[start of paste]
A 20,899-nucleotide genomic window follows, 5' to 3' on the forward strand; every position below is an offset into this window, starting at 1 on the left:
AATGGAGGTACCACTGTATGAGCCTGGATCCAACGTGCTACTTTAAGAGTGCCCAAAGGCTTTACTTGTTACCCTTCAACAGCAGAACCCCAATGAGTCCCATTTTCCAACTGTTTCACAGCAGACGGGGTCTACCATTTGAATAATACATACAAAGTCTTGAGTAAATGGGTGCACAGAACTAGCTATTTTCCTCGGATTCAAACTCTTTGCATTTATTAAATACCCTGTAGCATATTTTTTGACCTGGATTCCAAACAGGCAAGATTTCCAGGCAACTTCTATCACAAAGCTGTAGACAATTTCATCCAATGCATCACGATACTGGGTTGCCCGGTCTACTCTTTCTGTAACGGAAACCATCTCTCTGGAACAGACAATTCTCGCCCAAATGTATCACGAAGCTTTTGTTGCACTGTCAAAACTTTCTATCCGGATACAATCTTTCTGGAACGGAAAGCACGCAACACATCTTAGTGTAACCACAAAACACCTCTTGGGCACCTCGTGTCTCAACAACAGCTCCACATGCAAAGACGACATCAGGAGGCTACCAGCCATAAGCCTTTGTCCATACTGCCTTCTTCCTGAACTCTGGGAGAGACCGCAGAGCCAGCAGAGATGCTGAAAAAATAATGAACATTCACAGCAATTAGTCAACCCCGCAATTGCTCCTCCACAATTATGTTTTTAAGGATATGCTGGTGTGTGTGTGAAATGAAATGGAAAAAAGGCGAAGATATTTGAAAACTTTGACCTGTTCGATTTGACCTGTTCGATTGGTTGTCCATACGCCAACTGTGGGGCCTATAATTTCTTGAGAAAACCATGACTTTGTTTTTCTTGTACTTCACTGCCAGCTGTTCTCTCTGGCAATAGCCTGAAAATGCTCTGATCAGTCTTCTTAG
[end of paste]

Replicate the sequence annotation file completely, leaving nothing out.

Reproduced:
A 20,899-nucleotide genomic window follows, 5' to 3' on the forward strand; every position below is an offset into this window, starting at 1 on the left:
AATGGAGGTACCACTGTATGAGCCTGGATCCAACGTGCTACTTTAAGAGTGCCCAAAGGCTTTACTTGTTACCCTTCAACAGCAGAACCCCAATGAGTCCCATTTTCCAACTGTTTCACAGCAGACGGGGTCTACCATTTGAATAATACATACAAAGTCTTGAGTAAATGGGTGCACAGAACTAGCTATTTTCCTCGGATTCAAACTCTTTGCATTTATTAAATACCCTGTAGCATATTTTTTGACCTGGATTCCAAACAGGCAAGATTTCCAGGCAACTTCTATCACAAAGCTGTAGACAATTTCATCCAATGCATCACGATACTGGGTTGCCCGGTCTACTCTTTCTGTAACGGAAACCATCTCTCTGGAACAGACAATTCTCGCCCAAATGTATCACGAAGCTTTTGTTGCACTGTCAAAACTTTCTATCCGGATACAATCTTTCTGGAACGGAAAGCACGCAACACATCTTAGTGTAACCACAAAACACCTCTTGGGCACCTCGTGTCTCAACAACAGCTCCACATGCAAAGACGACATCAGGAGGCTACCAGCCATAAGCCTTTGTCCATACTGCCTTCTTCCTGAACTCTGGGAGAGACCGCAGAGCCAGCAGAGATGCTGAAAAAATAATGAACATTCACAGCAATTAGTCAACCCCGCAATTGCTCCTCCACAATTATGTTTTTAAGGATATGCTGGTGTGTGTGTGAAATGAAATGGAAAAAAGGCGAAGATATTTGAAAACTTTGACCTGTTCGATTTGACCTGTTCGATTGGTTGTCCATACGCCAACTGTGGGGCCTATAATTTCTTGAGAAAACCATGACTTTGTTTTTCTTGTACTTCACTGCCAGCTGTTCTCTCTGGCAATAGCCTGAAAATGCTCTGATCAGTCTTCTTAG